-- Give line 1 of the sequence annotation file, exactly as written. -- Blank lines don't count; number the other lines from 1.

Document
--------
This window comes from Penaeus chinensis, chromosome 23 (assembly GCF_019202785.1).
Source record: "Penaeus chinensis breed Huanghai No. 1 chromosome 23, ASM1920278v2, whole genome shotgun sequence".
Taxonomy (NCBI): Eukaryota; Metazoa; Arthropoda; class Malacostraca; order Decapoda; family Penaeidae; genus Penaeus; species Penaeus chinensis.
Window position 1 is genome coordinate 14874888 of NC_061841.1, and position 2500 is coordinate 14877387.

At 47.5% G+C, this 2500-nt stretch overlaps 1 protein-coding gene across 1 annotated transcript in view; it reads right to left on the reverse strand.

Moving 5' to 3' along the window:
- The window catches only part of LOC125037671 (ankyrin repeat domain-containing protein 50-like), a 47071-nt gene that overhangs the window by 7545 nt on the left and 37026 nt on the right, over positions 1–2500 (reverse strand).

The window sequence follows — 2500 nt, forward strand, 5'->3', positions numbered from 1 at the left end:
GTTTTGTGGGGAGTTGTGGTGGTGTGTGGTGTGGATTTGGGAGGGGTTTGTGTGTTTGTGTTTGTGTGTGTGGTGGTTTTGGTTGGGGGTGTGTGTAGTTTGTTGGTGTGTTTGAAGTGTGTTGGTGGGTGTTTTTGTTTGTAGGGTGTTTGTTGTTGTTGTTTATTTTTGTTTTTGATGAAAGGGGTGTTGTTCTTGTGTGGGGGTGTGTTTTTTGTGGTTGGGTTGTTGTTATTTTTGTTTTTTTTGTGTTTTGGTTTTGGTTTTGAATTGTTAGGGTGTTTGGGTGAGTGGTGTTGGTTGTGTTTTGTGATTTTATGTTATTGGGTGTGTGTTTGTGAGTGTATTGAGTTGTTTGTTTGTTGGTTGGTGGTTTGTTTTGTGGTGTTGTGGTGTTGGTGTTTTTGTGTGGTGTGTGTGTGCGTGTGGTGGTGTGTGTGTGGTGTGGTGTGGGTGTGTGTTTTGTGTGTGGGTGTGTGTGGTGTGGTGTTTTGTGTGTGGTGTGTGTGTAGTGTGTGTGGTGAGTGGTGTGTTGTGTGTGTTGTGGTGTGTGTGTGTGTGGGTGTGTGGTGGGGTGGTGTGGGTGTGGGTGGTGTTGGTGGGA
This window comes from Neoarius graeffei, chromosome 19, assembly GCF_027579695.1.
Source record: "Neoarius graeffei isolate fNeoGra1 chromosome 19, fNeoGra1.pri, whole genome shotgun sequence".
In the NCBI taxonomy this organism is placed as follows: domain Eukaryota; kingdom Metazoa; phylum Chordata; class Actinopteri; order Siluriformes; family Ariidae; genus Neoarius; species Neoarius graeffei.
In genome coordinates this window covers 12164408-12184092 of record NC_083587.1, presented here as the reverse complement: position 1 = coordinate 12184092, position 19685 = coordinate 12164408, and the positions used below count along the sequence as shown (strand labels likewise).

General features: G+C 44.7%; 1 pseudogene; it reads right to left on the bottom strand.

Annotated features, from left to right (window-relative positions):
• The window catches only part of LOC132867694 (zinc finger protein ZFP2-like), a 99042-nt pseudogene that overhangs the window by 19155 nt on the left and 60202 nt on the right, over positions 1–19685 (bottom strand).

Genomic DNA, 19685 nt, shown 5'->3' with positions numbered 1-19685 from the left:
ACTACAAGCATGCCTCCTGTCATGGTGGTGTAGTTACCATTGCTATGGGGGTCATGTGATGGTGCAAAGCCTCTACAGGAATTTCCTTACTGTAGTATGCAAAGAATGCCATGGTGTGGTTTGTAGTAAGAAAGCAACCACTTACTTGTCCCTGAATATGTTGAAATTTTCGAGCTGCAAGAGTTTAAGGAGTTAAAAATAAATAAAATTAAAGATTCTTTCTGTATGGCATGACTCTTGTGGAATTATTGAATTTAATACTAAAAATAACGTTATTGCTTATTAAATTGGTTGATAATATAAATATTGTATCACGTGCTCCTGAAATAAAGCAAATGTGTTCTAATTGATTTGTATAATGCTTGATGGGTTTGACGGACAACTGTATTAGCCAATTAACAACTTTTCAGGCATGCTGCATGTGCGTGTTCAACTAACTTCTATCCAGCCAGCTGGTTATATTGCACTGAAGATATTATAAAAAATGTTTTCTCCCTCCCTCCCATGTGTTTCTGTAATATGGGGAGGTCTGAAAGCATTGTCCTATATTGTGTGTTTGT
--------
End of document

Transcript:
This window comes from Penaeus chinensis, chromosome 23 (assembly GCF_019202785.1).